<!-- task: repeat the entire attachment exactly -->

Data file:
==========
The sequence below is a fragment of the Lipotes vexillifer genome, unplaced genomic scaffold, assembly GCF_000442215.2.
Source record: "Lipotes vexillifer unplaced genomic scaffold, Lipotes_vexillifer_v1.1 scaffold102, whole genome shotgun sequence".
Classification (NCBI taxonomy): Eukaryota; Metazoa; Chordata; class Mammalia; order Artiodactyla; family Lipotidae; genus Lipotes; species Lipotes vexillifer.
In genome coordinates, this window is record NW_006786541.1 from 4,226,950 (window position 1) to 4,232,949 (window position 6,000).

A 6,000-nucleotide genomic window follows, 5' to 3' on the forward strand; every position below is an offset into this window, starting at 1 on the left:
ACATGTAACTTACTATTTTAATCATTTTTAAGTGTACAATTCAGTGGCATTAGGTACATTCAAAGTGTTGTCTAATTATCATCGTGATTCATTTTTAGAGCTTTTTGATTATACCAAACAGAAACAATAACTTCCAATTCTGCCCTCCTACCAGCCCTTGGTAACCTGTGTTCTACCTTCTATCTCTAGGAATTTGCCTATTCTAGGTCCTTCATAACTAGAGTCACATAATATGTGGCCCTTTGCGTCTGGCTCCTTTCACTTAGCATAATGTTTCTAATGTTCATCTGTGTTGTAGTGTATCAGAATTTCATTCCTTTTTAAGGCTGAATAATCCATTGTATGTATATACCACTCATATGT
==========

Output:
The sequence below is a fragment of the Lipotes vexillifer genome, unplaced genomic scaffold, assembly GCF_000442215.2.
Source record: "Lipotes vexillifer unplaced genomic scaffold, Lipotes_vexillifer_v1.1 scaffold102, whole genome shotgun sequence".
Classification (NCBI taxonomy): Eukaryota; Metazoa; Chordata; class Mammalia; order Artiodactyla; family Lipotidae; genus Lipotes; species Lipotes vexillifer.
In genome coordinates, this window is record NW_006786541.1 from 4,226,950 (window position 1) to 4,232,949 (window position 6,000).

A 6,000-nucleotide genomic window follows, 5' to 3' on the forward strand; every position below is an offset into this window, starting at 1 on the left:
ACATGTAACTTACTATTTTAATCATTTTTAAGTGTACAATTCAGTGGCATTAGGTACATTCAAAGTGTTGTCTAATTATCATCGTGATTCATTTTTAGAGCTTTTTGATTATACCAAACAGAAACAATAACTTCCAATTCTGCCCTCCTACCAGCCCTTGGTAACCTGTGTTCTACCTTCTATCTCTAGGAATTTGCCTATTCTAGGTCCTTCATAACTAGAGTCACATAATATGTGGCCCTTTGCGTCTGGCTCCTTTCACTTAGCATAATGTTTCTAATGTTCATCTGTGTTGTAGTGTATCAGAATTTCATTCCTTTTTAAGGCTGAATAATCCATTGTATGTATATACCACTCATATGT